So, that is my story and a summary.

Feel free to contribute your points, using similar format, so that others can use this thread to get players’ testimonies.
 
Last edited:
D

Deleted member 776614

Guest
I feel like grip/squeeze could be It’s own topic. Tennis elbow is strain or tear of the tendon that holds your forearm muscle to your bone. When you grip the handle too tight, there muscle is in tension and there’s little to no extra length left to stretch at impact. Arguably a relaxed grip could be the remedy for most of 1-9.

This is from a lot of conversation with my PT. My tendons hurt way too much - shins, calves, fingers...I even gave myself Tennis Elbow to my left arm doing exercises to prevent it in my right arm. I’m 43, went from never playing tennis to playing 5 days a week, and my right arm is fine.

My solution is to use a grip that fits - that doesn’t cause you to squeeze too tightly, and that also doesn’t force you to spread your hands open to hold; the hand should be perfectly relaxed and the racquet supported by the butt when at rest. Also, use a racquet that’s heavy enough to not overly deflect when supported with a relatively loose grip.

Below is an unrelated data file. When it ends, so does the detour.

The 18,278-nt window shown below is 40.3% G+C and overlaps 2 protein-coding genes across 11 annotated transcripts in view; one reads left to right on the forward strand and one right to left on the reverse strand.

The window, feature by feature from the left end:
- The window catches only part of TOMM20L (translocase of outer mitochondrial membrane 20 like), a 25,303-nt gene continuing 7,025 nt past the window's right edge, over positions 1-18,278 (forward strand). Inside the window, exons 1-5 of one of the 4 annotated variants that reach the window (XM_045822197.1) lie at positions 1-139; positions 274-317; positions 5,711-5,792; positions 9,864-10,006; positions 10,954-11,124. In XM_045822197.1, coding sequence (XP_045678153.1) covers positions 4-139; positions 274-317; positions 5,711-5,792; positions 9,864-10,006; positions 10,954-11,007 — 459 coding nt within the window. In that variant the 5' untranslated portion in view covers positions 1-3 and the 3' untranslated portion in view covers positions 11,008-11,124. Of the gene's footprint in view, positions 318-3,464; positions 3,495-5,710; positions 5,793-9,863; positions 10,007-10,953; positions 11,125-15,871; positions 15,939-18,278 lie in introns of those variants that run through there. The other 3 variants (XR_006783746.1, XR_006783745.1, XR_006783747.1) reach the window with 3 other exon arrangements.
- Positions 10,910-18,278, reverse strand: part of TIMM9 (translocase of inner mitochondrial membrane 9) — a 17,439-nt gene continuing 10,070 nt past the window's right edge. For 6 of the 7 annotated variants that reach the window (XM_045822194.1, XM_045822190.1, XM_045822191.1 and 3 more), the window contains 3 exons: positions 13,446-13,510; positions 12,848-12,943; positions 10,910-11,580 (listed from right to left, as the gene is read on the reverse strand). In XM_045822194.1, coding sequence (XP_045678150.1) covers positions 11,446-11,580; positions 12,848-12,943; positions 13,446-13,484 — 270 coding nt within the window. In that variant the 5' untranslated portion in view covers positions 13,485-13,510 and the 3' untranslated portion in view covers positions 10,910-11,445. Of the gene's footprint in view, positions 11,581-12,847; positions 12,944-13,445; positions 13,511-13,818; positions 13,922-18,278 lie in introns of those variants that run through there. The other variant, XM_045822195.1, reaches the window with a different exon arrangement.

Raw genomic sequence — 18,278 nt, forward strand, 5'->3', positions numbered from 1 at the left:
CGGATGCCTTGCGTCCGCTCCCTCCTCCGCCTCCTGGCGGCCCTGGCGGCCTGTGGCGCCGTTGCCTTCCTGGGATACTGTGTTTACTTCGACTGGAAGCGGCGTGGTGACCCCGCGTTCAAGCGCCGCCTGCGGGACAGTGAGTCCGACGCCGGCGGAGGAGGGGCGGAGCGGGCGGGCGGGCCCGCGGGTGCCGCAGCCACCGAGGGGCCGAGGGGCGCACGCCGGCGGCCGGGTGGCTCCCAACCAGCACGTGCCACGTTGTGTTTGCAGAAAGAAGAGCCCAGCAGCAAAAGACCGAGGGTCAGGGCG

3.75

New User
Yes, I get pain really quick when blocking orange dot balls to my son. Switched him to pressurized balls just to save my arm.

For me, what works is a relatively heavy and arm-friendly frame (Gravity Pro at 336g) with a smallish grip. I can even tolerate gut/poly which gives you the best of both worlds: easy power, feel, and plush but also spin and touch. However, I found the Clash 98 to be too much of a launcher so I had to look at more rackets. I now have a recovery racket (Prince Phantom) and a competitive racket (Gravity Pro).

One more thing on racquets: I find that the RA number is just a necessary but not sufficient condition. Some very soft and plush rackets light me on fire. Others don't. So demo racquets with multi for a week playing a real match and only then buy. Once again, the GPro is just right for me, but others (Tecnofiber TF40, Yinex HD97) are not.
 
Top